Get warehouse wise by avoiding these bad buys at Costco.

    (Click ahead)

    Article source: http://www.msn.com/en-ca/money/companies/12-costco-deals-everyone-should-stop-wasting-money-on/ss-BBKF42E?srcref=rss

    One of Vancouver’s oldest missions falls victim to city’s real estate boom



    a store inside of a building: The building that houses the Gospel Mission Society had to be shored up after it was damaged by the demolition of the building next door.


    © Enzo Zannatta/CBC
    The building that houses the Gospel Mission Society had to be shored up after it was damaged by the demolition of the building next door.

    One of the city’s oldest missions in the Downtown Eastside, which has been serving the needs of the neighbourhood’s most impoverished and addicted for decades, has been sold.

    The building has been standing on Carrall Street since 1889. The Gospel Mission Society moved in during the 1940’s and has since been offering religious day services, meals, movie nights, and warm showers and welcomes to some of the city’s most vulnerable residents.

    “Everything you read about, everything you hear about the Downtown Eastside, this is core central for that,” says board member Randal Andrus, 

    Next door to the Gospel Mission, another building was also sold, and is in the process of being demolished. Staff at the mission believe a condo tower is set to replace it.

    A year ago, the demolition work next door to the Gospel Mission damaged its foundation, causing the mission to temporarily shut the community shower area that had served 11,000 area residents.

    Community showers rebuilt

    Pastor Wesley Chadwick spent six months and 6,000 hours doing repairs and renovating the four shower stalls. The grand reopening was Saturday morning.

    “It’s somewhere to get clean, to shower and to

    Article source: http://www.msn.com/en-ca/money/homeandproperty/historic-vancouver-mission-falls-victim-to-citys-real-estate-boom/ar-BBKELEh?srcref=rss

    CRA audits just 5 Canadians out of hundreds of Panama Papers leak

    a person wearing a suit and tie: Royal Bank CEO David McKay told shareholders in 2016 that he was concerned about 'our brand and reputation' after the bank was named in the Panama Papers leak.© Graham Hughes/Canadian Press
    Royal Bank CEO David McKay told shareholders in 2016 that he was concerned about ‘our brand and reputation’ after the bank was named in the Panama Papers leak.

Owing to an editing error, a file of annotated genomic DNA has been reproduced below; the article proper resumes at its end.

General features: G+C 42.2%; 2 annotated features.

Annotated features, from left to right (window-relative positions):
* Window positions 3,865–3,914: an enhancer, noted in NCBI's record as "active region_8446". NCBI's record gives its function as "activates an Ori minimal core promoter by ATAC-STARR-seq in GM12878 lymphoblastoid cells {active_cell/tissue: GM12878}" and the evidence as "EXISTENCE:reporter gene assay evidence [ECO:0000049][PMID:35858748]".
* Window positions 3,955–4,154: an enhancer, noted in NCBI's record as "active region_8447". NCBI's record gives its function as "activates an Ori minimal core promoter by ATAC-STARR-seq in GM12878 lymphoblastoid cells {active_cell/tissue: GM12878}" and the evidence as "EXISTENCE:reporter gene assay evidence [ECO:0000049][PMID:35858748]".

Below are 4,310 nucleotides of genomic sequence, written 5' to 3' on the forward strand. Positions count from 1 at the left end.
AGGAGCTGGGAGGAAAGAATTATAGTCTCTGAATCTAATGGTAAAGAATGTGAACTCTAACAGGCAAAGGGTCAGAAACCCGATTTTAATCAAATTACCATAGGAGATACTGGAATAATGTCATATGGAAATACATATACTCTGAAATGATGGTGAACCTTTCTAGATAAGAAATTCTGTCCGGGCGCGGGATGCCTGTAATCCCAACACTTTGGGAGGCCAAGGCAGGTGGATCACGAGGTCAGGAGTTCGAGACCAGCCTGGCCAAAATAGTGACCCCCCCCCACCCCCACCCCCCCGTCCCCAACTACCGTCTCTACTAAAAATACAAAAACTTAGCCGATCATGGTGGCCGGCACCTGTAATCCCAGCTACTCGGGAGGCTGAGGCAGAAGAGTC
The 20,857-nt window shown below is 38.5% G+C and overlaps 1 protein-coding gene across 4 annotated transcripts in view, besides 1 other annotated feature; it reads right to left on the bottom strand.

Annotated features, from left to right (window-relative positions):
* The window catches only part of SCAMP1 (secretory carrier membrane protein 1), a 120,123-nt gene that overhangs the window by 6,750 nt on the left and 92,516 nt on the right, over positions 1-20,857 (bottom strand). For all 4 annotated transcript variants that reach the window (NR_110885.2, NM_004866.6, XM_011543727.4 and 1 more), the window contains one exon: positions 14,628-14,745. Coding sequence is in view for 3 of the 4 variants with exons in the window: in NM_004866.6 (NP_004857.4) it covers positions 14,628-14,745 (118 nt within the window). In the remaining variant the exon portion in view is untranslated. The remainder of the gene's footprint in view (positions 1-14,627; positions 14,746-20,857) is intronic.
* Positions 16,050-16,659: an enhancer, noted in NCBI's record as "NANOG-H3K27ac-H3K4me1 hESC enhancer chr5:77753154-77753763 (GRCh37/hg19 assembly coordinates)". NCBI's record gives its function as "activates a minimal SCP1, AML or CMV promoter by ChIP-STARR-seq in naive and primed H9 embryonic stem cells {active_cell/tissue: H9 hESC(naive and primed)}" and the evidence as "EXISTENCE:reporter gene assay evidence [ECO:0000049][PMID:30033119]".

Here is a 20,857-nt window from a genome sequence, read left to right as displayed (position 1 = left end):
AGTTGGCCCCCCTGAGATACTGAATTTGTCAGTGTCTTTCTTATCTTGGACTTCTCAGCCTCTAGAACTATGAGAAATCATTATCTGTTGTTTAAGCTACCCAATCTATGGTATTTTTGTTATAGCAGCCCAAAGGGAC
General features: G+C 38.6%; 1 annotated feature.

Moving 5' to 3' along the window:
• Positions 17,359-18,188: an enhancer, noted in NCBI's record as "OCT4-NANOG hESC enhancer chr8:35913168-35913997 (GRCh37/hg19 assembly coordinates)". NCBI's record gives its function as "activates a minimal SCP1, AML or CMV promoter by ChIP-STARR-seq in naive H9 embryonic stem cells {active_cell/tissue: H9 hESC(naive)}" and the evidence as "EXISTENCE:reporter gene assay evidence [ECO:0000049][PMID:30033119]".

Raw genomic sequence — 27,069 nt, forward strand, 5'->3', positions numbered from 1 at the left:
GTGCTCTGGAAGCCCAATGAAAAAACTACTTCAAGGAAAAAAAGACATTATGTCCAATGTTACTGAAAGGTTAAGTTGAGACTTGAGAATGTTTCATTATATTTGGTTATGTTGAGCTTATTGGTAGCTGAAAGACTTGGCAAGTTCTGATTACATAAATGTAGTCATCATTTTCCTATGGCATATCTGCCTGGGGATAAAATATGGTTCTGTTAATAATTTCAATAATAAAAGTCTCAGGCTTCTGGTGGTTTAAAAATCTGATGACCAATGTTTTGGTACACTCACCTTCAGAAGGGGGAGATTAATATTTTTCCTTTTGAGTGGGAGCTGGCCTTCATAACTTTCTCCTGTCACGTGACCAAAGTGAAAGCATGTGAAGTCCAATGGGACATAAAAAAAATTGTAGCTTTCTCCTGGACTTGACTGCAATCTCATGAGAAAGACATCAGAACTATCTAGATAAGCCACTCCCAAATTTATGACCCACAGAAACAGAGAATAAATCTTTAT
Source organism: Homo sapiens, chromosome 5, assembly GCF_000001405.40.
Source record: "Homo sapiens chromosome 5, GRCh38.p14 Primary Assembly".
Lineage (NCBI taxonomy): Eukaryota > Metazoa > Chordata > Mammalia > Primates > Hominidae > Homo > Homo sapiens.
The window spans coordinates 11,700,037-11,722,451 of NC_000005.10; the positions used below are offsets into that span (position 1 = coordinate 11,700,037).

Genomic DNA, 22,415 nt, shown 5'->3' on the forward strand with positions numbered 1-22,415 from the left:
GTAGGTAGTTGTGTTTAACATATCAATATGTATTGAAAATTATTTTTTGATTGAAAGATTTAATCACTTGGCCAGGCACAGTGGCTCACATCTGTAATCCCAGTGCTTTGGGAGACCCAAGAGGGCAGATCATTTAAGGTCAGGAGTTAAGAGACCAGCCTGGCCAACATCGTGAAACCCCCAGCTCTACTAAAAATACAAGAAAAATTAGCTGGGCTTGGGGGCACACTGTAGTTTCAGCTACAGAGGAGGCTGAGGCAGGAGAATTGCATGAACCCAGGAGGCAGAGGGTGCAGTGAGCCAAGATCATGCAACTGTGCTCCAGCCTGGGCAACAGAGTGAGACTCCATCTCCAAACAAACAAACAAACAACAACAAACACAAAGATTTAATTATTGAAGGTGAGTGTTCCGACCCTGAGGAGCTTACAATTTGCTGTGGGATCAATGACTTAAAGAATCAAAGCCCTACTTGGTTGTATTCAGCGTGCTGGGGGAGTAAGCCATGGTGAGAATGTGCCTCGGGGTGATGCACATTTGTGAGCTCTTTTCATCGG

Two years after it took aim at hundreds of Royal Bank clients exposed in the Panama Papers leak, the Canada Revenue Agency has decided just five cases require an audit.

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    That’s because most of the offshore accounts it unearthed ended up belonging to foreigners, the CRA says.

    The revenue agency went to court in the wake of the Panama Papers in 2016 to compel RBC to hand over decades’ worth of records on clients with offshore companies. The CRA’s court filings at the time said it was prompted by revelations from CBC News and the Toronto Star, which found RBC and its affiliates had set up or handled at least 429 offshore entities for clients since 1977 through a shady Panamanian law firm.

    A year later, the CRA quietly went back to Federal Court to get a

    Article source: http://www.msn.com/en-ca/money/topstories/cra-audits-just-5-canadians-out-of-hundreds-of-rbc-panama-papers-accounts/ar-BBKCmRQ?srcref=rss

    The biggest loser in a trade war between China and the U.S.? It’s you

    a close up of a flag: U.S. President Donald Trump and Chinese president Xi Jinping have sparred on trade issues, but the current dispute is unlikely to turn into an all-out trade war.© Qilai Shen/Bloomberg
    U.S. President Donald Trump and Chinese president Xi Jinping have sparred on trade issues, but the current dispute is unlikely to turn into an all-out trade war.

    The old adage tells us no one wins a trade war. So, the next logical question is: Who loses?

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    Well, the short answer is — you do.

    Consumers have been the clear beneficiaries of globalization. Cheap stuff has flooded into North America at a historically unprecedented rate. And so, consumers would also be the clear losers in any trade war where the two biggest economies in the world ratchet up tit-for-tat sanctions. The longer answer, though, is more complex.

    In what he called the “first of many,” U.S. President Donald Trump announced on Thursday the U.S. will impose tariffs on $50 billion worth of Chinese imports . China says it does not want a trade war, but won’t shrink from one either. 

    China ready to retaliate

    “They’ve prepared well for this,” said Erlend Ek, research manager with Beijing-based China Policy consultancy. “They’ve done investigations into how to retaliate.”

    China’s commerce ministry said in a statement Thursday

    Article source: http://www.msn.com/en-ca/money/topstories/the-biggest-loser-in-a-trade-war-between-china-and-the-us-its-you-but-dont-worry-about-it/ar-BBKD5dY?srcref=rss